Gov McCrory – Practice What You Preach

The education news for North Carolina in the last weeks has fueled a variety of emotions for those involved.  Our governor, Pat McCrory, is leading legislation which has, and will continue to make sweeping changes.  In the latest proposal the Governor announced, those teachers who are new and with less than 5 years experience will receive as much as a 14% pay increase for the next two years to cummulatively bring their pay to the national average.  There is no mention of the possibility of raises or even removing pay freezes for teachers with more than 5 years experience.  The governor already lead legislation to  phase out career status (tenure) and phase out pay for advanced degrees.

In light of theses changes if he would like to test the efficacy of his plan, I propose our Governor (and other legislators, as well) practice what he preaches.  For Governor McCrory, he has 15 years experience as a politician.  (His years as a councilman would not count since they would compare to student teaching which is unpaid and the probationary years of teaching.)  He would not be entitled to a raise because of his tenure and future salary is in question.  Just as the professionals over whom he is making decisions, he should accept no more than the $3304.17 per month that a teacher with his experience and educational level would receive.  He would, of course, be paid for twelve months due to the nature of his work and to be fair the salary would be $3965 per month(~$2688 net after taxes, ins., etc) since his yearly salary would not be a 10 month one divided by 12 monthly installments.  He would not receive any residual payments for housing.  If he would like to leave his office for a conference or meeting, he would need to apply for the ability to go and reimbursement money for travel.  He should keep in mind that no more than one conference per year is funded (if that) and that any other excursions will need to come from his own salary.  He will also need to take personal days which deduct from his salary for time away from the office without approval.  He often has evening events but just as extended conferences or working at sporting events are part of the job, they don’t earn compensatory or overtime.  There are other details which could be practiced but one full year with the above mentioned stipulations should be sufficient to gather some evidence based data about salary compared to experience.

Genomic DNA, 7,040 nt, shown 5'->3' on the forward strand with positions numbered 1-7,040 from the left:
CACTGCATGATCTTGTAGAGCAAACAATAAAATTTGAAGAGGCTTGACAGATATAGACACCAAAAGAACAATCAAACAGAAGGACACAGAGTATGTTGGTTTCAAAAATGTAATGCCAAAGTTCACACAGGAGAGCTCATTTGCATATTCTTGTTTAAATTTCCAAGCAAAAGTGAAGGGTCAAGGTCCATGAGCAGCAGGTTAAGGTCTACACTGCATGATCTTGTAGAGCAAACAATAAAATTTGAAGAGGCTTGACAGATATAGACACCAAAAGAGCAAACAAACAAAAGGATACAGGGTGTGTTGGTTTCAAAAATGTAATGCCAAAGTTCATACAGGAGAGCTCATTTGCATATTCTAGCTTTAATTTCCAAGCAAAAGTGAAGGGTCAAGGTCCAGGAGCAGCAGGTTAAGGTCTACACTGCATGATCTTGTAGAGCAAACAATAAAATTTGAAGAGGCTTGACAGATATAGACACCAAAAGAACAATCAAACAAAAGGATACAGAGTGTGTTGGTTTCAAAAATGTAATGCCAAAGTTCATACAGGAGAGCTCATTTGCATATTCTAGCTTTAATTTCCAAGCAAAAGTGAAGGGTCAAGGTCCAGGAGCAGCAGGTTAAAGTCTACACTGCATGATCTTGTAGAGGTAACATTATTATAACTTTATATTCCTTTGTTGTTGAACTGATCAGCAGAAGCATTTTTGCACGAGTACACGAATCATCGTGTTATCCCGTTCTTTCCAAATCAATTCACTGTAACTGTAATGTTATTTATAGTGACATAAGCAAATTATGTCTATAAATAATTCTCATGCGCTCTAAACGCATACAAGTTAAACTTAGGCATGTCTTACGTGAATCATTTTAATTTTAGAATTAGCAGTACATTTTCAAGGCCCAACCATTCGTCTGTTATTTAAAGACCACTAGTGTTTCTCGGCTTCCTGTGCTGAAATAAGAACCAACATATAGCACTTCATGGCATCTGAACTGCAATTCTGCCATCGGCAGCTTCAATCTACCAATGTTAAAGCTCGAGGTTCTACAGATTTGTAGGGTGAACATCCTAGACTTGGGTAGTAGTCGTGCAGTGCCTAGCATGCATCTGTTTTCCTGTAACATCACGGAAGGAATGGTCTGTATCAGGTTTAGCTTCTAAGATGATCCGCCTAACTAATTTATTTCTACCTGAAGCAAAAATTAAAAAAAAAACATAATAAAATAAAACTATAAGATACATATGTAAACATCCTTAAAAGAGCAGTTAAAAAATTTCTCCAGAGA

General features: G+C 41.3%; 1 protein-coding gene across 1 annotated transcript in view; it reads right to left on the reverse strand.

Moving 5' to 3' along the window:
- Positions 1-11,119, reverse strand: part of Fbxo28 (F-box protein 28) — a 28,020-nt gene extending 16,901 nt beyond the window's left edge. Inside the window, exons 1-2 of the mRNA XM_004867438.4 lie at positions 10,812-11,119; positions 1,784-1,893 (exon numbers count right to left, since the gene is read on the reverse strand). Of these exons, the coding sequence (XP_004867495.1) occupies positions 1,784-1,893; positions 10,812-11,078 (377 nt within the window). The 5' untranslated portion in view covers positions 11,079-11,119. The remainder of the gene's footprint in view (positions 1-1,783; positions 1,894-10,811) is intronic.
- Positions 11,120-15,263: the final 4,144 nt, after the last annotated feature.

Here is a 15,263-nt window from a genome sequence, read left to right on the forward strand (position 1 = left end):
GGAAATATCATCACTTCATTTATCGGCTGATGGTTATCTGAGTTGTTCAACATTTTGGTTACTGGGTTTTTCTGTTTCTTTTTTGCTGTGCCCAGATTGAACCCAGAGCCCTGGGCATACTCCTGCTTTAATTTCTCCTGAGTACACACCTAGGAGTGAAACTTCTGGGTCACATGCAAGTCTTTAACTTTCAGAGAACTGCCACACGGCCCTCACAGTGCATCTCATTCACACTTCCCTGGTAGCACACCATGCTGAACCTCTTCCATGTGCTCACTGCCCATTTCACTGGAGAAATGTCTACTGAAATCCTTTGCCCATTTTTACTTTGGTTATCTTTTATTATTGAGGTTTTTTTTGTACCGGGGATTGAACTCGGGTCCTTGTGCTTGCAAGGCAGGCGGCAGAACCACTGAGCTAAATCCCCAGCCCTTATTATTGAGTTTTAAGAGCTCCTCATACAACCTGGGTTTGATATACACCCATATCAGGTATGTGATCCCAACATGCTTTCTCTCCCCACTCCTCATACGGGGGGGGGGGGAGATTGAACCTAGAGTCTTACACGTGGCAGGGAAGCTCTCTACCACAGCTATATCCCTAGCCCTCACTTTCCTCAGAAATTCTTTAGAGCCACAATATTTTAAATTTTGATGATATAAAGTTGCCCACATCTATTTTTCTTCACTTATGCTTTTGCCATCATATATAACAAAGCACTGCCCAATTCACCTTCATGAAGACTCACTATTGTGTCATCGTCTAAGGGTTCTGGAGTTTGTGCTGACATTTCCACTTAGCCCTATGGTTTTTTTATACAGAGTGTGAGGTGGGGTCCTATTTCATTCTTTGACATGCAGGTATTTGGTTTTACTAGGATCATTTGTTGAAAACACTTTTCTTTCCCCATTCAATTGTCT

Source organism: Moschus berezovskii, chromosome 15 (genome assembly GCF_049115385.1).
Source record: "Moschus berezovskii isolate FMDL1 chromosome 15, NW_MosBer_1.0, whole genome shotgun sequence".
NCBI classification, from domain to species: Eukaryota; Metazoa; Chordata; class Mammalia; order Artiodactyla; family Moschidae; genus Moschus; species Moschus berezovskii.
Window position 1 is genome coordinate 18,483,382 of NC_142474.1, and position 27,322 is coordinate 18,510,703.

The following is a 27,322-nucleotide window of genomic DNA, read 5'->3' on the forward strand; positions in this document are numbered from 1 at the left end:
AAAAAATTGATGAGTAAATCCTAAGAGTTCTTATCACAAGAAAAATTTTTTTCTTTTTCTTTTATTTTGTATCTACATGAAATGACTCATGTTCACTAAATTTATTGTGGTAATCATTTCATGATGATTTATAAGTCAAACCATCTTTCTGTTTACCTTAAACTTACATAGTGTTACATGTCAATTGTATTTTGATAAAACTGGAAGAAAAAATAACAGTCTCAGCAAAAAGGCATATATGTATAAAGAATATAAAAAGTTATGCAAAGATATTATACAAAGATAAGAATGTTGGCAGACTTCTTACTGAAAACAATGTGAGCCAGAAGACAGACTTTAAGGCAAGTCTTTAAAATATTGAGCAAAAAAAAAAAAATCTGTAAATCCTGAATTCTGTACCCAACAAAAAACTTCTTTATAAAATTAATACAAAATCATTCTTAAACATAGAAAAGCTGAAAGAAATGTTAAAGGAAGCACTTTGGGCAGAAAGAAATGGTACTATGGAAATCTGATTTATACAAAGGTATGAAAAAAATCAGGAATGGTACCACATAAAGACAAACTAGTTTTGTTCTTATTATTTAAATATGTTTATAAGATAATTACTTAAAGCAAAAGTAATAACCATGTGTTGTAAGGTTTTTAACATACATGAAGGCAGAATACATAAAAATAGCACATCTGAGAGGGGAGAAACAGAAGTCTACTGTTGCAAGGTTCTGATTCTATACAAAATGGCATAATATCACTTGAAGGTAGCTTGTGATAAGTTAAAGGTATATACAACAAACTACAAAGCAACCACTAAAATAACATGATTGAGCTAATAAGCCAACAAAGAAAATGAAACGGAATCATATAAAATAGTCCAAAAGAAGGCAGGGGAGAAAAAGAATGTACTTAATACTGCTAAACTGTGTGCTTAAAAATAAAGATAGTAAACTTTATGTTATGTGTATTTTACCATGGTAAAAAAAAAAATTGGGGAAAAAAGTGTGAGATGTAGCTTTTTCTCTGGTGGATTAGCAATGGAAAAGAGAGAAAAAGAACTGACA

There have been many leaders who are willing to “walk a mile in the shoes” of others to be able to make better decisions.  I hope the Governor and other legislators might consider my proposal to both assist in their decision making and save our great state even more money in the process.


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